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Ecological Analysis of Hydrologic Disturbance Regimes in Streams of North and South Dakota

Valerie J. Kelly, Oregon State University, 200 SW 35th Street, Corvallis OR 97331

Streamflow variability is an important component of physical disturbance in streams, and is likely to be a major organizing feature of habitat for stream fishes. The disturbance regime in streams is frequently described by the variability in streamflow from both floods and prolonged low-flow periods. Streamflow disturbance is generally measured by the intensity, frequency, and predictability of timing for these extreme streamflow patterns. These ecologically-relevant streamflow metrics facilitate understanding the response of fish assemblages to physical habitat conditions. This study evaluates the utility of metrics derived from flood- and low-flow frequency distributions to describe the characteristics of fish assemblages in Dakota streams of the upper Missouri Basin. Data are provided from the USEPA's Environmental Monitoring and Assessment Program (EMAP) in the West. Flood- and low-flow frequency distributions are determined for EMAP sites from regional streamflow analysis of data from the U.S. Geological Survey. The preliminary analysis of streamflow patterns and fish assemblage structure is focused on identifying distinct stream and community types, and determining the association between patterns of streamflow variation and those of habitat and biota.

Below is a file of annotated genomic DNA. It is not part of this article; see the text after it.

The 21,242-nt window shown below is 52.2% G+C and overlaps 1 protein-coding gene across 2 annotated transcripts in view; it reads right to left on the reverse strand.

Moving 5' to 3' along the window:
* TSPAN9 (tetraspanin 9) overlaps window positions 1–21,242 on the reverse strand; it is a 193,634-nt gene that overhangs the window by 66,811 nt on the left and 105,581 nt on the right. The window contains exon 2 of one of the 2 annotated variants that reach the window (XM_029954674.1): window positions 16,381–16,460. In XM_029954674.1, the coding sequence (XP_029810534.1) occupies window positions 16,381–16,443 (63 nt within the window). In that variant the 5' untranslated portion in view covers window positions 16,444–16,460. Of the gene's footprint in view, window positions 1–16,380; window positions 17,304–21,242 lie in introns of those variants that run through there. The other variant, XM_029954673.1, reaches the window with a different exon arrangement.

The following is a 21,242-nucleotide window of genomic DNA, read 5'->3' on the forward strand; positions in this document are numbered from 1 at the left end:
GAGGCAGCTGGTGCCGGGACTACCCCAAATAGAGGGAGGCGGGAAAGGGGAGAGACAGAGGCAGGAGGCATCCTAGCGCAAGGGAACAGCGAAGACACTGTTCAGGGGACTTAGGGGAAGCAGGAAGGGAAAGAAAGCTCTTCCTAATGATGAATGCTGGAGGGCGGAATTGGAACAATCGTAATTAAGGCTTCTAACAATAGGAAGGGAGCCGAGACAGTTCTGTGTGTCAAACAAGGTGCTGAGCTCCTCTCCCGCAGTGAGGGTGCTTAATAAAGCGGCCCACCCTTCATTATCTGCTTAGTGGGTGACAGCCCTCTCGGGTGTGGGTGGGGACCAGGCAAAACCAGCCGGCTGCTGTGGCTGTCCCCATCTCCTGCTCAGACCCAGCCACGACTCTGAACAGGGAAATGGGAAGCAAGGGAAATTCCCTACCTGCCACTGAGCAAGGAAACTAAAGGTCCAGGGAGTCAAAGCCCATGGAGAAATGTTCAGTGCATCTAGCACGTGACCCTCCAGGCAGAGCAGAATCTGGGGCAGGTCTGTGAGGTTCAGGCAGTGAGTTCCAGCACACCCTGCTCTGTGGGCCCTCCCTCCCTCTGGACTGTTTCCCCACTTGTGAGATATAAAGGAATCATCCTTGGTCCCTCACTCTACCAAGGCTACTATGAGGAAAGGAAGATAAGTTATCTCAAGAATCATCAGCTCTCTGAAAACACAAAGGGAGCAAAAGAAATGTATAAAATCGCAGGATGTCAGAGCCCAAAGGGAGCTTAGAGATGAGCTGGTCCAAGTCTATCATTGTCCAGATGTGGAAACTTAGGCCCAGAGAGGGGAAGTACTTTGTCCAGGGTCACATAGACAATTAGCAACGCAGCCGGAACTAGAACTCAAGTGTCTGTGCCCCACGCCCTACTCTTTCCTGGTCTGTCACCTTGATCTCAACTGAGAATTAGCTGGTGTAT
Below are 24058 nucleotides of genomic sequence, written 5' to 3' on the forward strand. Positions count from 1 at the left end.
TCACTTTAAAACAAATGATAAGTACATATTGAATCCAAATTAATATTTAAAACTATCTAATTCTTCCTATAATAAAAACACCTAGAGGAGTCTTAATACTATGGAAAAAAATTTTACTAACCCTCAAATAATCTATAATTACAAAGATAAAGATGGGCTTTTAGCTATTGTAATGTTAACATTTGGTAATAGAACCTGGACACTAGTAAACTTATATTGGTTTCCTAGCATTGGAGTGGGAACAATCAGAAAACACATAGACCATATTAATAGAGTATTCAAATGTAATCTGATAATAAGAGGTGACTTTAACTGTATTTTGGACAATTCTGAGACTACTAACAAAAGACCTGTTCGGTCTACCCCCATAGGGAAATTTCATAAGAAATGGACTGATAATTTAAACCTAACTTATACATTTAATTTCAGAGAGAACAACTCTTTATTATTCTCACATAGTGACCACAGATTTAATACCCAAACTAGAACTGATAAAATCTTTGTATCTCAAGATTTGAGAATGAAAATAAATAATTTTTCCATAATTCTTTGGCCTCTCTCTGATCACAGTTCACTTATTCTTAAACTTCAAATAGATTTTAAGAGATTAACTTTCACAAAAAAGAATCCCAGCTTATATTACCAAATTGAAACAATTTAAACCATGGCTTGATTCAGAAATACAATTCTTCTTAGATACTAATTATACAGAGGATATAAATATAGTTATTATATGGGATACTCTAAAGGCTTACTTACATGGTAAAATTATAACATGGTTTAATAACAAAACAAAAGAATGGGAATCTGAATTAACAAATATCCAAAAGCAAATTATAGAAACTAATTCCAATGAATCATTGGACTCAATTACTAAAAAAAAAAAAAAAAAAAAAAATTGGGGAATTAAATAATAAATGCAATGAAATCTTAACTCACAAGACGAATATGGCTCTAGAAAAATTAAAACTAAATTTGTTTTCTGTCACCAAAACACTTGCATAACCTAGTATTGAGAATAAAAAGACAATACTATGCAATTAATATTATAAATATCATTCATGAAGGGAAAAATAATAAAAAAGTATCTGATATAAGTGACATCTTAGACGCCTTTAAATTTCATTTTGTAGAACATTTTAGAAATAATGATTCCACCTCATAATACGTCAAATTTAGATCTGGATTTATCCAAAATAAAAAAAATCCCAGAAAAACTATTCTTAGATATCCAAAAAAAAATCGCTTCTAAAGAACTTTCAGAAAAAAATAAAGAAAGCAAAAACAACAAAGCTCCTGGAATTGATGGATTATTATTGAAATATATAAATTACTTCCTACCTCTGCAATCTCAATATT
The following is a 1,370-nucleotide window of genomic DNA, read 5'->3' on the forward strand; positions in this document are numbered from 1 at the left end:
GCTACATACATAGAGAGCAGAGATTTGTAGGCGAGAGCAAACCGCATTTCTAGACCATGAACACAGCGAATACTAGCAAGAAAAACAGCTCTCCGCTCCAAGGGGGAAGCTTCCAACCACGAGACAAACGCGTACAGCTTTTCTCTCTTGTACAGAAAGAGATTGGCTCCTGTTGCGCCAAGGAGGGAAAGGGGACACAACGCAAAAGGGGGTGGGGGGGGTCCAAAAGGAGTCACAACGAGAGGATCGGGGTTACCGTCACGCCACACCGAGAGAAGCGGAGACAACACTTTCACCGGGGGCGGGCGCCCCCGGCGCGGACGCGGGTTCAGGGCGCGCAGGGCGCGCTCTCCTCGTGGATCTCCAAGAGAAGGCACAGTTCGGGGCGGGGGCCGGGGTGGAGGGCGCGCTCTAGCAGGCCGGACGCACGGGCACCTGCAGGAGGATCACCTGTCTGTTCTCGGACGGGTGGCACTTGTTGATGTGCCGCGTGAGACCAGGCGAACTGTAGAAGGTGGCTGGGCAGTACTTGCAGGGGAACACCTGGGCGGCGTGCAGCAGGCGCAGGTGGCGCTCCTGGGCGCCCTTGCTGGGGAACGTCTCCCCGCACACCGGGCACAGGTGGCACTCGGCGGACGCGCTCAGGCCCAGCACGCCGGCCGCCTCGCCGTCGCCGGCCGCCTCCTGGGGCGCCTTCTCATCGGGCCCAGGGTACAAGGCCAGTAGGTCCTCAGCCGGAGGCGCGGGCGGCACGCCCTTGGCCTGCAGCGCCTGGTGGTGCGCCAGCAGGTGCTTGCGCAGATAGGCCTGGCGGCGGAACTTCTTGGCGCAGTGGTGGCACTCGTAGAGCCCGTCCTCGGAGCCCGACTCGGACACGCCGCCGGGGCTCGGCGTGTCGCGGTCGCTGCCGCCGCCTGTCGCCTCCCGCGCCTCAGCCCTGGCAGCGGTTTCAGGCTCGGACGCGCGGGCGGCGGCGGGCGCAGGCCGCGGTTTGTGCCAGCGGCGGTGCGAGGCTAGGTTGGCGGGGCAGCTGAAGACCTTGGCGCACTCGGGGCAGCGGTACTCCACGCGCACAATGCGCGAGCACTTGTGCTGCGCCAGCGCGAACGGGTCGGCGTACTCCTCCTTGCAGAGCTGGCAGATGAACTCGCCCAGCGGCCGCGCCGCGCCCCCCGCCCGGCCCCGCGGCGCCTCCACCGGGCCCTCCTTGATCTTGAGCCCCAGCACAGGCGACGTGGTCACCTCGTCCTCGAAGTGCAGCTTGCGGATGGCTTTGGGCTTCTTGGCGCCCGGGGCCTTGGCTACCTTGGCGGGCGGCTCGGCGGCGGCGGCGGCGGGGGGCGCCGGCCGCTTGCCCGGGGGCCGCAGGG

Keywords: streamflow regime, variability, floods, low flow, disturbance, EMAP

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